§ In deciding how to raise the additional £100 million of revenue—
§ Mr. Maudling
I am coming on. Hon. Members are very impatient today. I do not know why.
First, I had to weigh the arguments as between direct and indirect taxation. I have come to the quite clear conclusion that in present circumstances I should not increase direct taxation. At the present time our need is for more productive effort and a growing rate of investment on the one hand, and for some restraint on consumption on the other. It seemed to me, therefore, that the classic arguments this year apply for choosing Customs and Excise duties rather than putting up Income Tax or, in other words, for levying tax at the point where money is spent, rather than deducting it where it is earned.
Moreover, direct taxation does not operate so quickly or effectively to limit demand. To raise £100 million by Income Tax could mean increasing the standard rate by 6d. Of the extra revenue this would bring in, one-third would be borne by companies; much of this would not fall to be paid until next January and it would be likely to lead to a reduction in companies' savings. 'To achieve the same economic effect, therefore, I would have to raise substantially more than £100 million in additional Income Tax. For these reasons, I have decided to look to indirect taxation for the necessary additional revenue.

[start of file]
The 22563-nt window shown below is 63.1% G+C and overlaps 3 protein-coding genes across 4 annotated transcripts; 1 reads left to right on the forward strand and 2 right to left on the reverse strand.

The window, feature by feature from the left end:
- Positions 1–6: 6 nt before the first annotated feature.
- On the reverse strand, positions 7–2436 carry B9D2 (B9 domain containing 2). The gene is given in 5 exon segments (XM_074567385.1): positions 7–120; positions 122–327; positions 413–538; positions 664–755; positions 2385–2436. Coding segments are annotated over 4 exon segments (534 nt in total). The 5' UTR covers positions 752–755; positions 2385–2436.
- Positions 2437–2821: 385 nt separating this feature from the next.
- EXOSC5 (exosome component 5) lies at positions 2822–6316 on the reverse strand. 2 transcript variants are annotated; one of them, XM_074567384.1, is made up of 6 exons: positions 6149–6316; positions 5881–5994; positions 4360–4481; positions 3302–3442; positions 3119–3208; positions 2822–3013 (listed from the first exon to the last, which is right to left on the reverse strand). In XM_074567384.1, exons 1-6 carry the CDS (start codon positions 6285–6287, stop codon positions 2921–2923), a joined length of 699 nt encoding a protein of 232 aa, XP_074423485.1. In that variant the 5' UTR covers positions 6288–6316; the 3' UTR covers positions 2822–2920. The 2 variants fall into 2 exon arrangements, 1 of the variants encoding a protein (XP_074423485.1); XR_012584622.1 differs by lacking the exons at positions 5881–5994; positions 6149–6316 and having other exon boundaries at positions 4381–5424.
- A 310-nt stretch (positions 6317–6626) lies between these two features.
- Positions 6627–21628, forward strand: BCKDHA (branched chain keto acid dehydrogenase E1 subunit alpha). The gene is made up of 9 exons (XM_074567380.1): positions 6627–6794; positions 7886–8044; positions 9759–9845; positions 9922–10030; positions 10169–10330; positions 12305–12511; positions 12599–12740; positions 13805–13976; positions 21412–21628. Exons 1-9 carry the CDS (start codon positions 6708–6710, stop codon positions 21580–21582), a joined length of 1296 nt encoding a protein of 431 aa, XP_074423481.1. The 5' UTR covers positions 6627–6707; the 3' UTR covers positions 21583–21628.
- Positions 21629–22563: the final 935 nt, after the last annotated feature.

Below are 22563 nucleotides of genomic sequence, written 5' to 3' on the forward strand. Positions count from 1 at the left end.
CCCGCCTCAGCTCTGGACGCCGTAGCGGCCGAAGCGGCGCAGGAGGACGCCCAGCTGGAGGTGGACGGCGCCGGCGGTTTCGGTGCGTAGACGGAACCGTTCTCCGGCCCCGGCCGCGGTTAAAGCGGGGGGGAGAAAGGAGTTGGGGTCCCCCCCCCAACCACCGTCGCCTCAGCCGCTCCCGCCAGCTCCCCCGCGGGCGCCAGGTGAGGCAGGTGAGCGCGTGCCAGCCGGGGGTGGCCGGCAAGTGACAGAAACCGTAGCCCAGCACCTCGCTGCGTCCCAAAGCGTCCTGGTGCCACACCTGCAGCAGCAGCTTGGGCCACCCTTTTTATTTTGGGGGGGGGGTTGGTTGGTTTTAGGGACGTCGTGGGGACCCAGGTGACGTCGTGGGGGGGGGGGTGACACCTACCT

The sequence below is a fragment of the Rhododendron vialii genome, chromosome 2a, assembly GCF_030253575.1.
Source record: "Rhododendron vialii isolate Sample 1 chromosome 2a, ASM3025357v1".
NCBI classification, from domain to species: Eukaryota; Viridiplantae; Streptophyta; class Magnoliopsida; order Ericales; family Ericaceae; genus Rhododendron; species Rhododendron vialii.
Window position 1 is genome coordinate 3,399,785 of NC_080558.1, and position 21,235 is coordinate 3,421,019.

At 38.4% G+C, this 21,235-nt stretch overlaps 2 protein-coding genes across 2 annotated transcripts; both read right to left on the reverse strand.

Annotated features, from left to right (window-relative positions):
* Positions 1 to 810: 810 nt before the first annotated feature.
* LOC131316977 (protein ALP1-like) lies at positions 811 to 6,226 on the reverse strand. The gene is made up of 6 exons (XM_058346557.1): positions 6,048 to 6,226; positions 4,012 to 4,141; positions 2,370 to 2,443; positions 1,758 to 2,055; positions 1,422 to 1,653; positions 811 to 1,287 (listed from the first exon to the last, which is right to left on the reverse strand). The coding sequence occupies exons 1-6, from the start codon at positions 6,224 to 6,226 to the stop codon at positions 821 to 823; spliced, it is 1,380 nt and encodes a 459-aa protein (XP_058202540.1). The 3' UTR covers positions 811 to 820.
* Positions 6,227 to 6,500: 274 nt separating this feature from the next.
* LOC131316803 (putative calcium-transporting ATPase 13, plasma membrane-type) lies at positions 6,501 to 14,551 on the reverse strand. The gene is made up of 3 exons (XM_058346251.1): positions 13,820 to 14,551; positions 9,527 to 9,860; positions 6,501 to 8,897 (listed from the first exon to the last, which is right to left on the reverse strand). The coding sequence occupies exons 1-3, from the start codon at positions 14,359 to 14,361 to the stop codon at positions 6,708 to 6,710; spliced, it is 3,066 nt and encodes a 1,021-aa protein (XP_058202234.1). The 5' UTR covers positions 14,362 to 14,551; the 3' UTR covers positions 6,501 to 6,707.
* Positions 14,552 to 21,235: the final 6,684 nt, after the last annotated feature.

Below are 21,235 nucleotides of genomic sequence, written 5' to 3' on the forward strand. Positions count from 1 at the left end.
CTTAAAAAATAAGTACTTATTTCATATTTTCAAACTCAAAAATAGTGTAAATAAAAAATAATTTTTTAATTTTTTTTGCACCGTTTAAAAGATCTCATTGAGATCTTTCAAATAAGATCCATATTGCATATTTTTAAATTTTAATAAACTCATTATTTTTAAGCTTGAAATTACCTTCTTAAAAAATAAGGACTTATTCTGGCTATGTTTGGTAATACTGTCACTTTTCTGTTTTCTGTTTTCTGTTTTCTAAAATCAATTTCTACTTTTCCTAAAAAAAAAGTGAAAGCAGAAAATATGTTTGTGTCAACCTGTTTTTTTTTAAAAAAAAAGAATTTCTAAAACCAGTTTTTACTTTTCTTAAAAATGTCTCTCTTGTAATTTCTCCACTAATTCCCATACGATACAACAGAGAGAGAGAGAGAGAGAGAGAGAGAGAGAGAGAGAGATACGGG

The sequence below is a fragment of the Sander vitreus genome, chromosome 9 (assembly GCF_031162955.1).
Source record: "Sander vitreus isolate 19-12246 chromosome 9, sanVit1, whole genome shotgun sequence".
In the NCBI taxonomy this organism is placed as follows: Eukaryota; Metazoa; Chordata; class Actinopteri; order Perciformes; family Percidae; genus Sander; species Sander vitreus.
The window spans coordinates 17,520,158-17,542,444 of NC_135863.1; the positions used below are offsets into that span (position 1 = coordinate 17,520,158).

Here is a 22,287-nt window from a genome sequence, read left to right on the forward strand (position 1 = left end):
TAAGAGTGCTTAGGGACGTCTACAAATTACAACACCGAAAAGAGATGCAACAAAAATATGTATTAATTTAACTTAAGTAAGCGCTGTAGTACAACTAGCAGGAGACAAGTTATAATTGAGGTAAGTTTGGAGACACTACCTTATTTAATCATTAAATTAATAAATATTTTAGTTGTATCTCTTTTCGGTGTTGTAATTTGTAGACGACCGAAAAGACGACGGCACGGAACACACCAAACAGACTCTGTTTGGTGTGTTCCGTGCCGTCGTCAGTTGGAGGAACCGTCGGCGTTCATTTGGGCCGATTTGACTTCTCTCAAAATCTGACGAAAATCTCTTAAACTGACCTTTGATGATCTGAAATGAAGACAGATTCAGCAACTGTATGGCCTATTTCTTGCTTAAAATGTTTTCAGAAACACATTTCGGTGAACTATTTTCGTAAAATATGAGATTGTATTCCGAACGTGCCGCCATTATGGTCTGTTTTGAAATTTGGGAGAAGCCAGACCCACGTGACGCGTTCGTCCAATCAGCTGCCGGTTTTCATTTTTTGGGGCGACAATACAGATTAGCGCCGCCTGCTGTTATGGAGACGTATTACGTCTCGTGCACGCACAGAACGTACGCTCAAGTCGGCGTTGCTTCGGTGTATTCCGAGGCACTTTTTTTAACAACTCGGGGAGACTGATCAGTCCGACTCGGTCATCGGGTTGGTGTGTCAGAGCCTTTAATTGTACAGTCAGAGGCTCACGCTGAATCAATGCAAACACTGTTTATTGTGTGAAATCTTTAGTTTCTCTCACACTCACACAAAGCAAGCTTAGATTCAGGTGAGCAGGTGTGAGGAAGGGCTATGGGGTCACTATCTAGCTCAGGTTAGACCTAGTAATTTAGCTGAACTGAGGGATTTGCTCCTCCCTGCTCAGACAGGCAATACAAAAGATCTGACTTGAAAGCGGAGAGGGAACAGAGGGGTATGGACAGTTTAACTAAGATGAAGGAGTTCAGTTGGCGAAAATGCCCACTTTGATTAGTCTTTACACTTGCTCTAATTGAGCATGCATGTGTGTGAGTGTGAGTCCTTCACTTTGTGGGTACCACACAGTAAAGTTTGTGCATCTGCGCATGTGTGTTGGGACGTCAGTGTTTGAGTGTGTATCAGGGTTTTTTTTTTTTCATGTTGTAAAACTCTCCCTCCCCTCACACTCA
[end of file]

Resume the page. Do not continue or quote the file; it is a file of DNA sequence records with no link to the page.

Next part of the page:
Broadly speaking, the choice is between an increase spread across the 271 board and increases at a rather higher rate concentrated in certain sectors. The use of the Regulator, as the Committee is aware, at 10 per cent. brings in about £200 million. It would be possible to bring in about £100 million by a 5 per cent. increase across the board. I have decided, however, that this would not be the right way to proceed. [HON. MEMBERS: "Oh."] No doubt, all those hon. Members in favour of doing so will point it out in Committee.
There are several reasons for this. For example, an increase of 5 per cent. in Purchase Tax rates would create practical difficulties—we know of those practical difficulties, and I very much regret the absence of my hon. Friend the Member for Kidderminster (Sir G. Nabarro), for reasons I also regret—but the strongest argument seems to me that the regulator is designed to deal with short-term situations; and what we are facing now is not a short-term problem, but the long-term growth of public expenditure which calls for higher levels of revenue on a more permanent basis.